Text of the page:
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2008

TODAY's CASES:

Macheesemo Mouse Boss Sauce

  ----- Original Message ----- 
  From: Vicki 
  To: phaedrus@hungrybrowser.com 
  Sent: Wednesday, October 15, 2008 2:10 PM
  Subject: Seeking recipe for Macheezmo Mouse Boss Sauce . . .


  Hi! I live in the Portland, Oregon area. We had a chain of healthy mexican restaurants 
here for some time, until the founder, Tiger Warren, was killed in a plane crash in the 
river with his two young sons. A tragedy for his family, to be sure, and the eventual 
demise of the restaurant (since resurrected by someone else, but not at all the same), 
has been sad for all of us who enjoyed this, fast food to be sure, wonderful lunch spot.

  They had two sauces which I crave, but for today, I'll only ask for one:

  Boss Sauce - this was a sort of barbecue sauce. It may have had a tomato base, but definitely
had an orange flavor, with overtones of Worcestershire. It was very much like Pickapeppa sauce,
but that sauce is sold as a condiment, and would be typically used in very small servings. It
is much too expensive to use by the ladleful, which is how most of us used Boss Sauce. The folks
at Macheezmo Mouse would fill a pint jar or soup cup with it, and we could take it home to ladle
onto our own rice and beans. 

  I've posted several requests for the recipe online, but not with any great success - there is
one thread on Willamette week, where a former worker posts the information that it contained orange
juice, chili, and worcestershire, but cannot recall all of the ingredients - not at all surprising.

  Please help me to find this recipe, I'll be eternally grateful! Vicki 

Hi Vicki,

Sorry, there doesn't seem to be a recipe available for it. There are requests all over the web for a recipe. The "real" recipe is held by Macheesmo Mouse's creditors, and no one seems to have ever been able to create a copycat recipe.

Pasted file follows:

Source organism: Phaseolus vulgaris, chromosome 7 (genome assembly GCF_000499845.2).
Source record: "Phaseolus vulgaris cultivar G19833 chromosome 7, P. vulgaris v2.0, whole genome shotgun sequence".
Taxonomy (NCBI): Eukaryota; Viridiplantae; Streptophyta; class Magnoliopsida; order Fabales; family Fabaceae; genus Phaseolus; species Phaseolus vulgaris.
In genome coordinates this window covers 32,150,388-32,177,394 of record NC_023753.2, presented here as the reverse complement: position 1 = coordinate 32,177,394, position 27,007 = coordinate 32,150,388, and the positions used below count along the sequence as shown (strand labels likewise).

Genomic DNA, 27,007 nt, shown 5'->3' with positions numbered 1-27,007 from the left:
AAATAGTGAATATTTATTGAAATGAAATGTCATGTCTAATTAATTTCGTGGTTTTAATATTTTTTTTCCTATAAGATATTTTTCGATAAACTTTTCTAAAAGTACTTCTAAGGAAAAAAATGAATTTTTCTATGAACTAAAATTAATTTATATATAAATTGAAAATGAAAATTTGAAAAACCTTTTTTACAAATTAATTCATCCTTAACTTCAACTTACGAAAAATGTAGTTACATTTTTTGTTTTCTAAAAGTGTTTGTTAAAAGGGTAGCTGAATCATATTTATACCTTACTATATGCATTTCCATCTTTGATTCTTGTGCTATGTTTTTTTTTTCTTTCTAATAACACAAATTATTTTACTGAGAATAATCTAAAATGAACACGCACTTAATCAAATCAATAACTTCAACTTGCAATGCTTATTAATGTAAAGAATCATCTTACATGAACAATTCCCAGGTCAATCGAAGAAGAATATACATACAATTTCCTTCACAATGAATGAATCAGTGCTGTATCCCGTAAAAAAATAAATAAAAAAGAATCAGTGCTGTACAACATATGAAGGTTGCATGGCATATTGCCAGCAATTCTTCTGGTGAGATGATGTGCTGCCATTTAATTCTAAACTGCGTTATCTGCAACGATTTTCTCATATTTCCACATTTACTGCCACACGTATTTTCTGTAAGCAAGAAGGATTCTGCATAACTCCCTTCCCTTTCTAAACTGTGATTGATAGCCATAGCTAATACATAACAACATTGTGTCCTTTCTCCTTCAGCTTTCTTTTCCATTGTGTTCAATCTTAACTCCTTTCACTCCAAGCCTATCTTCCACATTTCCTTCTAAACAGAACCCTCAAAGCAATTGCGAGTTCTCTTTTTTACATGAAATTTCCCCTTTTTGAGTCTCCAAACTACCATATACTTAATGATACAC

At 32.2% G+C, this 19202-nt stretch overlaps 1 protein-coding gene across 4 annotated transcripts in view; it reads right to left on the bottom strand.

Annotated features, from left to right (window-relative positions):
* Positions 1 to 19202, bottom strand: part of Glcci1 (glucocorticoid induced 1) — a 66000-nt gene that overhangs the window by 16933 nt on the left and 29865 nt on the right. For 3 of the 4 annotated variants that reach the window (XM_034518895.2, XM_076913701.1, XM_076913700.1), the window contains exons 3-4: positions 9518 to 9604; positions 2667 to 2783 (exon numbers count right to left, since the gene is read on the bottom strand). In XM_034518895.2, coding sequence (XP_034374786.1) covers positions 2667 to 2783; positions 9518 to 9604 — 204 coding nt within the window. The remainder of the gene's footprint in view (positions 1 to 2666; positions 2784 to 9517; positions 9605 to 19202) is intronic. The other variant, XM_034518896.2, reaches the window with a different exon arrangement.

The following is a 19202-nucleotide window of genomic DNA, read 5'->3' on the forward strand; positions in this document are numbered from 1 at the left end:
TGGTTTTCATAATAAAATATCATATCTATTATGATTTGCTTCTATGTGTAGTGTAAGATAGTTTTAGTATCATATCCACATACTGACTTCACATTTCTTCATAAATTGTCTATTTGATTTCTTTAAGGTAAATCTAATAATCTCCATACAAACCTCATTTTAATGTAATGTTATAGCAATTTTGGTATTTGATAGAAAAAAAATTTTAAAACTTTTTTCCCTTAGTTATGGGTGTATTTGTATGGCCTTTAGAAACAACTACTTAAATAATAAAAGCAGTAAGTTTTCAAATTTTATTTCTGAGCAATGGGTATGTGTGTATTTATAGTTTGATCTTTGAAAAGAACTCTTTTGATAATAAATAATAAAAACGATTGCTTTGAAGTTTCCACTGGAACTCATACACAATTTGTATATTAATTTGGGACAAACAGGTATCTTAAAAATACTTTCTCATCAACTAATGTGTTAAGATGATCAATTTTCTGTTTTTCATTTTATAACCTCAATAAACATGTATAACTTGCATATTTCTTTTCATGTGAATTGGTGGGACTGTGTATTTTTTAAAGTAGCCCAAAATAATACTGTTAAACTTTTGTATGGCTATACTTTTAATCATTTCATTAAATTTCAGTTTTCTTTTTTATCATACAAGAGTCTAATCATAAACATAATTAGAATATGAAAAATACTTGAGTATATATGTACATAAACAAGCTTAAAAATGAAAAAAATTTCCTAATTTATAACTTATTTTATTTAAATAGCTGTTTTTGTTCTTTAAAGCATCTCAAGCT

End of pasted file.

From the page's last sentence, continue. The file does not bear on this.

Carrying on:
There is a site that sells "Boss Sauce". No idea if it's the same, but they're using the name. See:

Boss Sauce

Phaed

  ----- Original Message ----- 
  From: Vicki 
  To: Phaedrus 
  Sent: Thursday, October 16, 2008 1:00 PM
  Subject: Re: Seeking recipe for Macheezmo Mouse Boss Sauce . . .


  Hi, Thank you for your input - I think I may play with the suggestions from the MM former employee.
I think it needs orange zest, and the suggestions for orange juice, chili powder, and worcestershire
sauce sound right. There's definitely a touch of tamarind from somewhere, and the worcestershire sauce
would supply that. It is really too bad this great little chain of really good fast food places had to
die. Well, thank you for your effort! Vicki 

Hi Vicki,

Gosh, I was hoping you'd order some of the sauce that's sold on that website and then tell me whether it was like Macheesmo's. Oh, well. Good luck with your experimenting. If you come up with a good copycat recipe, please send it to me.

Phaed

From: "Emily" 
To: phaedrus@hungrybrowser.com
Subject: Boss Sauce suggestions
Date: Tuesday, January 28, 2014 3:32 PM

I was once employed at Macheesmo Mouse...so long ago that my memory is fading, so yeah, 
I can't remember the entire recipe for Boss Sauce.

But I loved that stuff SO MUCH that I made my own batches at home for my own personal Boss Sauce addiction.

What I do remember is having to boil the Ancho Chiles, then clean the seeds out of the softened chilies...
and then blending it into a paste.  This was the chili ingredient.  Then I remember using orange juice concentrate...
kind of a lot, too.  A tall can...16 oz.?  Not the normal frozen OJ can size, but the larger one you can buy at the store.